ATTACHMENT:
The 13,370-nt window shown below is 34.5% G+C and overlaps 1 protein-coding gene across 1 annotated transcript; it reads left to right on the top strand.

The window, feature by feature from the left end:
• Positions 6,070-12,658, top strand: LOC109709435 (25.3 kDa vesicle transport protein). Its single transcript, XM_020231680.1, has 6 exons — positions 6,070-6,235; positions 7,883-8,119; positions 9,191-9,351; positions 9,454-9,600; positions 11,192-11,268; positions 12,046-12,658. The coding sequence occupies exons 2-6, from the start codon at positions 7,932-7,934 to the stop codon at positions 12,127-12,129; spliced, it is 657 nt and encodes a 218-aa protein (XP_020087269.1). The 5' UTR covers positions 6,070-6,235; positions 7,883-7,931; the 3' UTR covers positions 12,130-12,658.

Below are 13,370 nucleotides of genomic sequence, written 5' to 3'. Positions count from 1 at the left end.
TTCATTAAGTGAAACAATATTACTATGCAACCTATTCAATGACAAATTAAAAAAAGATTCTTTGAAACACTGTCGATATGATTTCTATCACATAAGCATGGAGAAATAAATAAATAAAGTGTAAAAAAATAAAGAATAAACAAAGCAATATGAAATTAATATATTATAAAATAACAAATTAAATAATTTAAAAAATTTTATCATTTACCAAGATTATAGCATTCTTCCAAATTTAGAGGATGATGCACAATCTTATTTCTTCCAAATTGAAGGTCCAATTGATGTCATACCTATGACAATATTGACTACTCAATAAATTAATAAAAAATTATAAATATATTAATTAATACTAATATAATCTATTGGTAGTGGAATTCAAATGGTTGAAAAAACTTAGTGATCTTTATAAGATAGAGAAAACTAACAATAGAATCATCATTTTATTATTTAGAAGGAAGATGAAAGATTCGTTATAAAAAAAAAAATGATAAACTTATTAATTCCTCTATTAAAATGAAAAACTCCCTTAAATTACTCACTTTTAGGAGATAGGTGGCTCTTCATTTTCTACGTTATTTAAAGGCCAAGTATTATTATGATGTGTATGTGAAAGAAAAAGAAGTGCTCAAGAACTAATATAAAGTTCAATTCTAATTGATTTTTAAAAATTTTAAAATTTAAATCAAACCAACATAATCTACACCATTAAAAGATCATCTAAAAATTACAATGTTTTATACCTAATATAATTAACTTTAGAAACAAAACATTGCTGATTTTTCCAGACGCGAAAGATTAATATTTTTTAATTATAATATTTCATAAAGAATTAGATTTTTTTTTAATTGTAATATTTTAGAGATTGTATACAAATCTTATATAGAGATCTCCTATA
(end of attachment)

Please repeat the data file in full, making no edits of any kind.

The 13,370-nt window shown below is 34.5% G+C and overlaps 1 protein-coding gene across 1 annotated transcript; it reads left to right on the top strand.

The window, feature by feature from the left end:
• Positions 6,070-12,658, top strand: LOC109709435 (25.3 kDa vesicle transport protein). Its single transcript, XM_020231680.1, has 6 exons — positions 6,070-6,235; positions 7,883-8,119; positions 9,191-9,351; positions 9,454-9,600; positions 11,192-11,268; positions 12,046-12,658. The coding sequence occupies exons 2-6, from the start codon at positions 7,932-7,934 to the stop codon at positions 12,127-12,129; spliced, it is 657 nt and encodes a 218-aa protein (XP_020087269.1). The 5' UTR covers positions 6,070-6,235; positions 7,883-7,931; the 3' UTR covers positions 12,130-12,658.

Below are 13,370 nucleotides of genomic sequence, written 5' to 3'. Positions count from 1 at the left end.
TTCATTAAGTGAAACAATATTACTATGCAACCTATTCAATGACAAATTAAAAAAAGATTCTTTGAAACACTGTCGATATGATTTCTATCACATAAGCATGGAGAAATAAATAAATAAAGTGTAAAAAAATAAAGAATAAACAAAGCAATATGAAATTAATATATTATAAAATAACAAATTAAATAATTTAAAAAATTTTATCATTTACCAAGATTATAGCATTCTTCCAAATTTAGAGGATGATGCACAATCTTATTTCTTCCAAATTGAAGGTCCAATTGATGTCATACCTATGACAATATTGACTACTCAATAAATTAATAAAAAATTATAAATATATTAATTAATACTAATATAATCTATTGGTAGTGGAATTCAAATGGTTGAAAAAACTTAGTGATCTTTATAAGATAGAGAAAACTAACAATAGAATCATCATTTTATTATTTAGAAGGAAGATGAAAGATTCGTTATAAAAAAAAAAATGATAAACTTATTAATTCCTCTATTAAAATGAAAAACTCCCTTAAATTACTCACTTTTAGGAGATAGGTGGCTCTTCATTTTCTACGTTATTTAAAGGCCAAGTATTATTATGATGTGTATGTGAAAGAAAAAGAAGTGCTCAAGAACTAATATAAAGTTCAATTCTAATTGATTTTTAAAAATTTTAAAATTTAAATCAAACCAACATAATCTACACCATTAAAAGATCATCTAAAAATTACAATGTTTTATACCTAATATAATTAACTTTAGAAACAAAACATTGCTGATTTTTCCAGACGCGAAAGATTAATATTTTTTAATTATAATATTTCATAAAGAATTAGATTTTTTTTTAATTGTAATATTTTAGAGATTGTATACAAATCTTATATAGAGATCTCCTATA